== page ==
Chipotle will have a tough time marketing its way out of lost consumer trust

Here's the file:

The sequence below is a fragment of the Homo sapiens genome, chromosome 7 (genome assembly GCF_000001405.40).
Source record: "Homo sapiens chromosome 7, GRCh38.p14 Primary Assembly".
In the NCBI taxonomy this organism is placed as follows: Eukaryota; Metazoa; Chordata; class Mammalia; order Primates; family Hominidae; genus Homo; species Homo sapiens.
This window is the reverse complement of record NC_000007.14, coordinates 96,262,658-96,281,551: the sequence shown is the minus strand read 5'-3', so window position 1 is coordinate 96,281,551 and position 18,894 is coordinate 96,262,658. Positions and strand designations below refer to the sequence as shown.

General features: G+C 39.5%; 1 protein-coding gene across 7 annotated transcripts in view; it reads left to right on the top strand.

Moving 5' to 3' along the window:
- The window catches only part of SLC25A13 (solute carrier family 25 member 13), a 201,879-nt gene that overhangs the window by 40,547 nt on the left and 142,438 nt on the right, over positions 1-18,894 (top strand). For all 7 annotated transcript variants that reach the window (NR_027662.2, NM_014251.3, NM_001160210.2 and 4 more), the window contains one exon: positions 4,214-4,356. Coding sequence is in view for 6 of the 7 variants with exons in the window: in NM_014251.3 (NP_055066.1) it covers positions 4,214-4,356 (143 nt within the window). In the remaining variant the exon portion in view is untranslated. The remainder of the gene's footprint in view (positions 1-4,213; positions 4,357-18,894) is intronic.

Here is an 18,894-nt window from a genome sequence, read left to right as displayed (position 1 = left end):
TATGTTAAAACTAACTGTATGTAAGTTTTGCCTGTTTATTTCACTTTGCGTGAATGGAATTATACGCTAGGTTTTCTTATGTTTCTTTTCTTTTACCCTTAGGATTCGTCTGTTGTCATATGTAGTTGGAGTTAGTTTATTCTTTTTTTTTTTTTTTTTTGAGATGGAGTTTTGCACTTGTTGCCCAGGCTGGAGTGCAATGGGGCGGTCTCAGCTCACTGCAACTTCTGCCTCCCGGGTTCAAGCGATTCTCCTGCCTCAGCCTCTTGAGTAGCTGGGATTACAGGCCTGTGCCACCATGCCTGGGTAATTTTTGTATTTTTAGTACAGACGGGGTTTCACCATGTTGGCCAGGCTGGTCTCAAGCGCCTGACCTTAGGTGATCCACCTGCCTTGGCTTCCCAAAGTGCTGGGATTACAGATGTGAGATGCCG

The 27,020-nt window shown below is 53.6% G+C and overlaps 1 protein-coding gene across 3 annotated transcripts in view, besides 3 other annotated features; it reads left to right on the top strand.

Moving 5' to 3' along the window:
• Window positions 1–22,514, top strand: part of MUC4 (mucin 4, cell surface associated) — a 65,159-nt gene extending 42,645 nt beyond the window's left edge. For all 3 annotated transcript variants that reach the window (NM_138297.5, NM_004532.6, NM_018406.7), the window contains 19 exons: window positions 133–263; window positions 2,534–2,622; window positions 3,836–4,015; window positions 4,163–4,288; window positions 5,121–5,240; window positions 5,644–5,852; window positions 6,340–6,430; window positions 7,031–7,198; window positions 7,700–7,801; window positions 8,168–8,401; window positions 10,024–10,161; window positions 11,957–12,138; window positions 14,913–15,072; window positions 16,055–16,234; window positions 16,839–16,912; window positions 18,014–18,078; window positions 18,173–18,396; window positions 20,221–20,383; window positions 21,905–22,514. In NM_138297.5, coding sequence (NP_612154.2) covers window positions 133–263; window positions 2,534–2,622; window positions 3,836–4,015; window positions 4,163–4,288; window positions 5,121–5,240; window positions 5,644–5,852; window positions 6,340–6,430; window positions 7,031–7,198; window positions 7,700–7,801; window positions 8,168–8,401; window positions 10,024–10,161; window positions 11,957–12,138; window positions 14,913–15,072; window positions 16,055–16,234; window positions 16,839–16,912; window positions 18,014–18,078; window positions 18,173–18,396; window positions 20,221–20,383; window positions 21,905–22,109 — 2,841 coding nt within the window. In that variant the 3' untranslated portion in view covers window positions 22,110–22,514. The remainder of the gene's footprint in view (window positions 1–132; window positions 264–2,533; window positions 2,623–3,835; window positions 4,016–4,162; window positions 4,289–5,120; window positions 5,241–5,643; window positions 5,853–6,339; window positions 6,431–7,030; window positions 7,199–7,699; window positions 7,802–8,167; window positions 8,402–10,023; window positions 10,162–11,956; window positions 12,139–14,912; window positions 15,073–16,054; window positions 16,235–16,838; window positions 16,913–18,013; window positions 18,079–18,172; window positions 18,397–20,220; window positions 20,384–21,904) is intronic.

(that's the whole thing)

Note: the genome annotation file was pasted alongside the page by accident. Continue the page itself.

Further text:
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first_imgShare Facebook Twitter Google + LinkedIn Pinterest Chipotle arrived in Columbus about the time that I moved back home to Mercer County, so my dining experience there is limited to one meal. Ironic that a large, fast food chain, with over 1,900 locations nationwide, focused its marketing on criticizing large scale farming, especially since many competitors with Mexican cuisine are small, family-owned businesses. McDonald’s was an investor in Chipotle for years (1998-2006) and still shares some distribution centers and processing facilities.All I remember about my lone trip to the place was indigestion, not from the food, but the ads and half-truth commentary present throughout the establishment. And that was an early iteration of the place. There was a “new-agey” atmosphere and slogans like “we source from farms rather than factories” and “improving the world one burrito at a time.” (I am paraphrasing and wondering what that even means.) Their marketing scheme was branding of “food with integrity.” They advocated unprocessed food, ingredients free of antibiotics (all food is per current USDA regulation), ingredients free of GMOs, organic items and locally grown. These options are fine; their attacks on modern agriculture and farmers were not. As one food scientist opined, “If sleaze were infectious, Chipotle would be causing a pandemic.”Their “holier than thou” approach worked for a while. The last year or so, however, has not been so kind. Hindus and Buddhists call it karma. Galations 6:7 states, “A man reaps what he sows.” (New International Version.) Folks around here say “what goes around comes around.” It is a universal truth that intent and actions influence the future of the one who intends and acts. I don’t have a problem with the “new agey” approach, just the lies about modern farming and Chipotle’s threat to public health.In the last year, there have been numerous incidents of Chipotle customers sick because of e-coli, salmonella and norovirus throughout the country. One of the norovirus problems happened in Boston and struck over 140 Boston College students, including one-half of the men’s basketball team. There have been over 500 people with diagnosed food safety illness from Chipotle since July 2015; there are likely many more who were ill from contaminated Chipotle food, but did not seek medical attention and are not included in these numbers. More alarming, with the e-coli outbreak of Dec. 21 that involved five people in two states, Chipotle is still unsure which ingredient caused the problem. If you cannot identify the issue, how can you correct it?It’s perfectly acceptable to produce or prefer organic food. It’s a big country, and there is room for all opinions. That’s what makes the United States special. What I do not appreciate are the lies Chipotle told about organic, never mind not all of their ingredients even were. Organic is an option, but it is not always superior or safer or pesticide-free. For instance, organic products are four to eight times more likely to be recalled over safety concerns than conventionally grown crops. Organic production methods often include a preference of manure to synthetic fertilizer on crops. Unless there are proper food handling and safety systems, this raises the risk of disease. As one food safety expert asked, “would you agree to open heart surgery if the anesthesiologist planed to use ‘traditional methods’ instead of state-of-the art technology?”Another food scientist summarized Chipotle’s problem as a marketing-driven propensity to exploit current food fads, even if it diverts the corporate focus way from what should always be “job one” — safety. So instead of spreading lies about GMOs, Chipotle should have dedicated themselves to quality control and employee training, including hand washing, proper handling of produce, proper temperature for food preparation and sending workers home who show up ill. Turns out the ingredients that are the highest risk to public safety are those eaten raw — tomatoes, lettuce and cilantro. Chipotle focused on marketing fresh food, which is fine. The company just needed to spend as much effort monitoring the safe distribution of fresh products and training workers in their proper handling, preparation and serving.Chipotle’s lawyers have their work cut out for them. They are facing multiple lawsuits from the customers who became ill, including at least one class action. As a result of the litigation, there is a website,, that attacks Chipotle for passing off a fast food menu stacked with high-calorie, sodium-rich foods as higher quality and more nutritious because the meals were made with locally grown and GMO-free ingredients. For anyone who has ever been offended by Chipotle’s ads, this website is worth checking out.Although their stock value is down, as well as their sales and revenue, Chipotle is planning on opening another 220 to 235 new restaurants this year. Their advertising department has work to do, though. Trust is not the kind of problem you can market your way out of.last_img